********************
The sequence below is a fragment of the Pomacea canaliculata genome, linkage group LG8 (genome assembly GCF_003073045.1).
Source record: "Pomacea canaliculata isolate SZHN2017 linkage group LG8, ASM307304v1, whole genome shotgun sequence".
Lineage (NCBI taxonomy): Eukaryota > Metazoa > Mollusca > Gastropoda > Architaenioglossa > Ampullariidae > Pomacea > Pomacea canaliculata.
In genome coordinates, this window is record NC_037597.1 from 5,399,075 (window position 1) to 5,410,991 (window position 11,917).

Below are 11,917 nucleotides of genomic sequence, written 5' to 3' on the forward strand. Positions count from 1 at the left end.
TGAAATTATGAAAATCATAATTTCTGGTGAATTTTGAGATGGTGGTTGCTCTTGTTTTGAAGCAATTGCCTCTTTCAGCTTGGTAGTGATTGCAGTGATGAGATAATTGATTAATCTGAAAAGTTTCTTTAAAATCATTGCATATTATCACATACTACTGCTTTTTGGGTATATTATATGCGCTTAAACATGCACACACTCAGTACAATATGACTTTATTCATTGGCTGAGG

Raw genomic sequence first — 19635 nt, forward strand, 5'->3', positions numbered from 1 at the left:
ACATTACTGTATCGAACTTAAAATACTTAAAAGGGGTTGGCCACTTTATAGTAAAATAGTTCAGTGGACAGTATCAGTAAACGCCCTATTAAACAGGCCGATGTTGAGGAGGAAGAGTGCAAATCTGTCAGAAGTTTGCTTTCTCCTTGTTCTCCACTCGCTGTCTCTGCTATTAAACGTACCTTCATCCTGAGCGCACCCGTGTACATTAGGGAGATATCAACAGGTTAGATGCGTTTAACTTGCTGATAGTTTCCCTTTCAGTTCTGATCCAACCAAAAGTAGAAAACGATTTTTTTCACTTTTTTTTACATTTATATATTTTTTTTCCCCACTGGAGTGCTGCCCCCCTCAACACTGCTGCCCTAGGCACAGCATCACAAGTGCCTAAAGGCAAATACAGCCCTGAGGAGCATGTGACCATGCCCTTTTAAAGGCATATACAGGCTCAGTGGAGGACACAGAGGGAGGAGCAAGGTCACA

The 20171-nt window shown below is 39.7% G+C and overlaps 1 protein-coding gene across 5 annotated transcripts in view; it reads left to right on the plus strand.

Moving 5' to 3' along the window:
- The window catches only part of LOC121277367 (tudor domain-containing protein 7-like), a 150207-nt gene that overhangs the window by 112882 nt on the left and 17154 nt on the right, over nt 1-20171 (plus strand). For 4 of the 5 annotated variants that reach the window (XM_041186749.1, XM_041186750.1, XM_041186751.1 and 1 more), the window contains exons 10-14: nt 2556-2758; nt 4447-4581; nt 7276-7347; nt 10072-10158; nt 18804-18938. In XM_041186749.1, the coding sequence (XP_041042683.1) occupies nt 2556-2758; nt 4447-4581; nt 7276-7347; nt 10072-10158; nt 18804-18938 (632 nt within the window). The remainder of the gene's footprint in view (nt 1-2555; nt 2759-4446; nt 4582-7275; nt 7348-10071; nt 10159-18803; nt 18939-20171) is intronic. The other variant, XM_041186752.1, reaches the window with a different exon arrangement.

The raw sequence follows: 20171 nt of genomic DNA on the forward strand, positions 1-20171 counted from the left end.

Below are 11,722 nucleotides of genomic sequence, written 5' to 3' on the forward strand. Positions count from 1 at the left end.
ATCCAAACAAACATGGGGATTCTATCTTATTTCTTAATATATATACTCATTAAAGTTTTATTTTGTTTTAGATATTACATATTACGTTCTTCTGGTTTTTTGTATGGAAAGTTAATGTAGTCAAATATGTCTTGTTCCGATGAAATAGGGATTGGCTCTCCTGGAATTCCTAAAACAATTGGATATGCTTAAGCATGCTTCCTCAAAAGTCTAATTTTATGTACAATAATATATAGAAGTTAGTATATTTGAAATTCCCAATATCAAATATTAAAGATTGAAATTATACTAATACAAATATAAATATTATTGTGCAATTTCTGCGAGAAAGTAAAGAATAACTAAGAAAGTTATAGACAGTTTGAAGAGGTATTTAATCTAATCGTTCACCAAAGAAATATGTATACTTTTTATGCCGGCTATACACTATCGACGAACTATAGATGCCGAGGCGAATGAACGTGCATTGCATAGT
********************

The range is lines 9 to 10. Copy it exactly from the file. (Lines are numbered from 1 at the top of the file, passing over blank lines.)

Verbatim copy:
The 20171-nt window shown below is 39.7% G+C and overlaps 1 protein-coding gene across 5 annotated transcripts in view; it reads left to right on the plus strand.

Moving 5' to 3' along the window: